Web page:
Do I need to tell my homeowners insurance company before renting out my home?

UPDATED: Mar 13, 2012

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UPDATED: Mar 13, 2012Fact Checked

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Asked March 13, 2012

1 Answer


If you decide to rent out your house, it changes the risks associated with insuring the house. Because of those changes, it is important that you let the insurance company know that you plan to rent out the home in order to secure the right types of coverage. You will also need to notify your mortgage lender, as a rental property changes the risks associated with the mortgage change just as it does with your homeowners insurance needs.

A standard homeowners policy includes coverages you do not need for a rental property. One of the most obvious examples is that personal property coverage in a home insurance policy does not cover tenant property. You are still responsible for the home and structures, including damages to the home or liability for damages caused by the home or other items on your property. The tenant, though, is responsible for securing their own personal property, usually through a renters insurance policy.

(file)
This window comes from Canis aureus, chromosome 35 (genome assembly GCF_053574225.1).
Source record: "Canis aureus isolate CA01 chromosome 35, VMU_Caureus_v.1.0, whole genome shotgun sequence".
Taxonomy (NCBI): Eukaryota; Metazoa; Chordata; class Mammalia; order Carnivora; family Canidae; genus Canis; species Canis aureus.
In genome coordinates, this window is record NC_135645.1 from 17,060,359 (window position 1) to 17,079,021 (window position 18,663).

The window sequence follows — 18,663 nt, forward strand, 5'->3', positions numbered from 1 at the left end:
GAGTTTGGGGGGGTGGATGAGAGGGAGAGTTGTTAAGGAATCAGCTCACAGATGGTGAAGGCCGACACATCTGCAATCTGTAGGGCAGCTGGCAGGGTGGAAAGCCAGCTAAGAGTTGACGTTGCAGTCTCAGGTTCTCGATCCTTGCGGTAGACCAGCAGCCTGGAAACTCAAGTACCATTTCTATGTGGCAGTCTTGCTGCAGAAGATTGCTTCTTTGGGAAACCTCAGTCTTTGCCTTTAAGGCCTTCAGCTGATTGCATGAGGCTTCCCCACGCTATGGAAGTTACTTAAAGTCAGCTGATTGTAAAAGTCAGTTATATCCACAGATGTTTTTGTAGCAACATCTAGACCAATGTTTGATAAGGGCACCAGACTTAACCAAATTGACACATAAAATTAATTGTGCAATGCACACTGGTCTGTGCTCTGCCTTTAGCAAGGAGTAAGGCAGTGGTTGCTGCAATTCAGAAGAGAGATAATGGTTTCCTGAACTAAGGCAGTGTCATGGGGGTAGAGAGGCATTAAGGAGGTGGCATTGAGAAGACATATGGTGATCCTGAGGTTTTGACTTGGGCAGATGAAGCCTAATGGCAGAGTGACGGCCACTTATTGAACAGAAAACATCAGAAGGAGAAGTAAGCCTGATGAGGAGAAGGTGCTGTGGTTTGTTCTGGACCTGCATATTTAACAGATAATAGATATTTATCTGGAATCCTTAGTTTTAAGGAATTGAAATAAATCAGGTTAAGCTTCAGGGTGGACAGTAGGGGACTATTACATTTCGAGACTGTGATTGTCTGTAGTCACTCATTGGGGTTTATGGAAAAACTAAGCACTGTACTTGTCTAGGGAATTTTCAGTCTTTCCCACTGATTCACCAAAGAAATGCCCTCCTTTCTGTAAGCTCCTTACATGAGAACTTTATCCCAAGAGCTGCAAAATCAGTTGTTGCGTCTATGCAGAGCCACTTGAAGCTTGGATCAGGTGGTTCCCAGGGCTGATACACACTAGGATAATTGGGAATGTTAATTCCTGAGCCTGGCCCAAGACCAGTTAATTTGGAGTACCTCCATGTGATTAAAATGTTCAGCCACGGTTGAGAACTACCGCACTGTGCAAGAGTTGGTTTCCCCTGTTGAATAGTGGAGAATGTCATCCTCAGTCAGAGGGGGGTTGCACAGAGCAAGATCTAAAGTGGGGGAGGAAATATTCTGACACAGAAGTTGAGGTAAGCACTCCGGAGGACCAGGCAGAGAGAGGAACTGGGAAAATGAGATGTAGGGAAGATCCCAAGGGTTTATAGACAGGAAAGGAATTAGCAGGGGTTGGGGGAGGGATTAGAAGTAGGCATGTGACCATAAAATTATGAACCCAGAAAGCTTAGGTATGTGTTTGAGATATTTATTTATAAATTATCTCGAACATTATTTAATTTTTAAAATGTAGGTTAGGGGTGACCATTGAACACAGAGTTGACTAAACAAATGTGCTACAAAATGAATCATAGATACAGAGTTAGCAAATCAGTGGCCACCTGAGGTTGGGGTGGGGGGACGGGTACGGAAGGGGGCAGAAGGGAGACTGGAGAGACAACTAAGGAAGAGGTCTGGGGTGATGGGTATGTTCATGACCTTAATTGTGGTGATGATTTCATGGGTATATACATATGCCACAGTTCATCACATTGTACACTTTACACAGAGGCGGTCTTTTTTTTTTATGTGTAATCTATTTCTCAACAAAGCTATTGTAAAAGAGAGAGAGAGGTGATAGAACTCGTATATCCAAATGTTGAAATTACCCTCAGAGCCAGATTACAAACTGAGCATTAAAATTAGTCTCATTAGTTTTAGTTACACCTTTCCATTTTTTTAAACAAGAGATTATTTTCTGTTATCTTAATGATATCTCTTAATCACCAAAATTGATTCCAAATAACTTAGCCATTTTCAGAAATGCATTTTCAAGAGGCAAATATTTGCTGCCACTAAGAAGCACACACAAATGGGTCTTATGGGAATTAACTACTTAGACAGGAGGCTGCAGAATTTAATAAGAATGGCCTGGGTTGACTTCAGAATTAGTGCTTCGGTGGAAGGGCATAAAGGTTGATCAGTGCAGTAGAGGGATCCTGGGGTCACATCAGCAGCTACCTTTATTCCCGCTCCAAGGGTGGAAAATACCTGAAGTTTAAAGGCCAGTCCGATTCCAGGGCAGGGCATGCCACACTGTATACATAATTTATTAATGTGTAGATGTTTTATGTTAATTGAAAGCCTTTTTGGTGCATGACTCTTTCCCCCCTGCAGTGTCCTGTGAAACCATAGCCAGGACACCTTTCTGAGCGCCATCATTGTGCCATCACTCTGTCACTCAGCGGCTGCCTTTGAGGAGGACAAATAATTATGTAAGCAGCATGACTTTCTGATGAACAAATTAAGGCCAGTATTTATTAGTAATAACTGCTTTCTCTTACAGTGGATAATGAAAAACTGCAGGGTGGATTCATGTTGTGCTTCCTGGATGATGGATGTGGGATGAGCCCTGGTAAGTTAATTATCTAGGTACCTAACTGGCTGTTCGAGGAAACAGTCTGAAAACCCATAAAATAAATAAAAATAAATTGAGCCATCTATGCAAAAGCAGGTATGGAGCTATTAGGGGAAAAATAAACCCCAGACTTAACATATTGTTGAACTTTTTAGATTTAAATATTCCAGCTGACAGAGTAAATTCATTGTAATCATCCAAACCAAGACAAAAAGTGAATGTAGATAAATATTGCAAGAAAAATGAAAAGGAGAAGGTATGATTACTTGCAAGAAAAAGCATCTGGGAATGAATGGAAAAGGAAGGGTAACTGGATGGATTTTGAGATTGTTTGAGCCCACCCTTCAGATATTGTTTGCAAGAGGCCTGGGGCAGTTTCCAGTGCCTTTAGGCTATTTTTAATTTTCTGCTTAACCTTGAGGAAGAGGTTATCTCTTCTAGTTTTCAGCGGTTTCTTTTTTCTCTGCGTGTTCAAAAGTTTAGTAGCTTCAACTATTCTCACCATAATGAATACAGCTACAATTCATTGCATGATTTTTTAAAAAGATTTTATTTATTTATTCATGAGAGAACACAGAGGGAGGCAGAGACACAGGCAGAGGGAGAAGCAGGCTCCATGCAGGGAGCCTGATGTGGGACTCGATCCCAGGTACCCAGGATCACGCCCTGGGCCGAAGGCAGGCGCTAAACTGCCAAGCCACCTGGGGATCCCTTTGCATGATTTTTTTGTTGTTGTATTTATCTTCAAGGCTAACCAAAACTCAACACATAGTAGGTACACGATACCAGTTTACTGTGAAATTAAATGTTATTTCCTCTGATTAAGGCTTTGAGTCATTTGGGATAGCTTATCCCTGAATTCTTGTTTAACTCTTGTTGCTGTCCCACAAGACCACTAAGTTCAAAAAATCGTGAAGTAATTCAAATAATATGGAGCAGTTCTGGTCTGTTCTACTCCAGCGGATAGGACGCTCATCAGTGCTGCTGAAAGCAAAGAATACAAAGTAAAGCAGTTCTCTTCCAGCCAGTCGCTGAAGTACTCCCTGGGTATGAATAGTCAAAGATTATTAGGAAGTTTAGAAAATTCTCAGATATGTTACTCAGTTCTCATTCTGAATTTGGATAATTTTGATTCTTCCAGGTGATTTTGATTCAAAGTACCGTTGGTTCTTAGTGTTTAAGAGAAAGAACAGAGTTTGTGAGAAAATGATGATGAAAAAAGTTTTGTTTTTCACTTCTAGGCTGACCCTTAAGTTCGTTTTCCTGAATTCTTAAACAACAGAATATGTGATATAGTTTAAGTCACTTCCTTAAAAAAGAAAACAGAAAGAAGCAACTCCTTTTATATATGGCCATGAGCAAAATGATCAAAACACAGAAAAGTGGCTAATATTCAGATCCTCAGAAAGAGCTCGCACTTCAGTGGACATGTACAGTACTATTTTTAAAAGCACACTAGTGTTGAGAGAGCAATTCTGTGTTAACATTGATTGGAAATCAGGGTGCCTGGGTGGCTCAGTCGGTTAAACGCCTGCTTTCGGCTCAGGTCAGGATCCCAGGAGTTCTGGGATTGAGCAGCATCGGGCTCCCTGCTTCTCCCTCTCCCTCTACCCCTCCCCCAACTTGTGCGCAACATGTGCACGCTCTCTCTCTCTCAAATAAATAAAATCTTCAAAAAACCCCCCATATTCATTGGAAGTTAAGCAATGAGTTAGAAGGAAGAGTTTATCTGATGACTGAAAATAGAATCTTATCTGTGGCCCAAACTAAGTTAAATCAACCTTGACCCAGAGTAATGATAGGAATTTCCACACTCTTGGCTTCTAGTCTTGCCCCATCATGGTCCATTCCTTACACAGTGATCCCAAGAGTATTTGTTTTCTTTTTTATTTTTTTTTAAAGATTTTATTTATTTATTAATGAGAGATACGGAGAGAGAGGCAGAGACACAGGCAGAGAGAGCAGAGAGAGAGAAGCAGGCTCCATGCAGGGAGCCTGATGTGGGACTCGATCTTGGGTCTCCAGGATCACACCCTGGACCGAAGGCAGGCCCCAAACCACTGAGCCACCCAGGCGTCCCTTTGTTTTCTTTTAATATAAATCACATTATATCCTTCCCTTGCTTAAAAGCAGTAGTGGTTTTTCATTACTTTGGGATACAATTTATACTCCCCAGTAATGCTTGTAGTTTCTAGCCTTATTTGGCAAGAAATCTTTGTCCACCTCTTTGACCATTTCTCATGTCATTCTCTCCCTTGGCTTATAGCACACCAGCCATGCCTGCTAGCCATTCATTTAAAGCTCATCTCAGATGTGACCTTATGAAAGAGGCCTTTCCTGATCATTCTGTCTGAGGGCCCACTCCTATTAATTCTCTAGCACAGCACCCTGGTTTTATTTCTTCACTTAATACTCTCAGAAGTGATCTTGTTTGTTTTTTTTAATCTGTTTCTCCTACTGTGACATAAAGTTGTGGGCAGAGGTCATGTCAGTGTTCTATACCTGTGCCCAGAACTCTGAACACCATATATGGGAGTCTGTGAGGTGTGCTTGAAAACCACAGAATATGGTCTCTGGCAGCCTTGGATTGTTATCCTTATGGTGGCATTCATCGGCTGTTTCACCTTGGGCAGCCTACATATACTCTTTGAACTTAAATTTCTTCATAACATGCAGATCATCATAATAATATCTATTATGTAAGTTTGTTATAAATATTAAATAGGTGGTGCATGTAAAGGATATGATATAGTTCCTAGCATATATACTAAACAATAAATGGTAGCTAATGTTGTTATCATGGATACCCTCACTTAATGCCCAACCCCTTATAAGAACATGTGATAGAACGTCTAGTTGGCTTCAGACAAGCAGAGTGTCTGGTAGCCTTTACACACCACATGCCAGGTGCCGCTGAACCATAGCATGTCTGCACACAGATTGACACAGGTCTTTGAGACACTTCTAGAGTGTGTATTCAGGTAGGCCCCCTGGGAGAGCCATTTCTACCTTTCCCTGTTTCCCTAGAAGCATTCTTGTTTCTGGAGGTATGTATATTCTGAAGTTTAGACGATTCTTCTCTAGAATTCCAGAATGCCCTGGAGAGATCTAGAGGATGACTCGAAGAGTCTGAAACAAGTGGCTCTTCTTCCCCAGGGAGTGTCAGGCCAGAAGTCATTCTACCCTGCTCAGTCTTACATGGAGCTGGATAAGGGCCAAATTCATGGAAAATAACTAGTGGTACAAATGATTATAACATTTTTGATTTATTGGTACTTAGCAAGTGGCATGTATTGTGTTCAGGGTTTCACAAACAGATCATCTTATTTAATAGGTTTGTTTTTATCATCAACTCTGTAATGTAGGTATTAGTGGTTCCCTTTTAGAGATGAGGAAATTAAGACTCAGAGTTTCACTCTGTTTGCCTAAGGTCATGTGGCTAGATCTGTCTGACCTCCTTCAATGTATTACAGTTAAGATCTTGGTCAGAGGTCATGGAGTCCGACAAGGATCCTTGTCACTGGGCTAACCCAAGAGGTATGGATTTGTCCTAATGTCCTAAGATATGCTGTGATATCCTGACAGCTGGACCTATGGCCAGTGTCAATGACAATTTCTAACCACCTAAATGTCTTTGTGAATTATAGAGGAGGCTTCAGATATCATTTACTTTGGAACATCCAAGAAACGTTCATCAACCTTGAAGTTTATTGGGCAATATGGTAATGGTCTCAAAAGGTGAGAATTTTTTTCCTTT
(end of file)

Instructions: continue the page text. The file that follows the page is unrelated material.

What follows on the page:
The good news is that when you rent out property, the cost of insuring the property is lower. Instead of carrying a full homeowners policy, you are only required to have landlord insurance to cover the liability and structures. Basically, you are responsible for maintaining the property, but the tenant is responsible for anything that belongs to them, including liability damages or injuries that are not directly the fault of the home or other items on your property, such as a tree falling on someone's car.

Remember, though, that if you have a mortgage on the property you are renting, your mortgage company must be notified of your intent to lease the property. And because the mortgage company has an insurable interest in the home, it is possible that your mortgage company will still require you to carry complete homeowners insurance, in spite of the fact that you are not a resident on the insured property.

Answered March 13, 2012 by Anonymous

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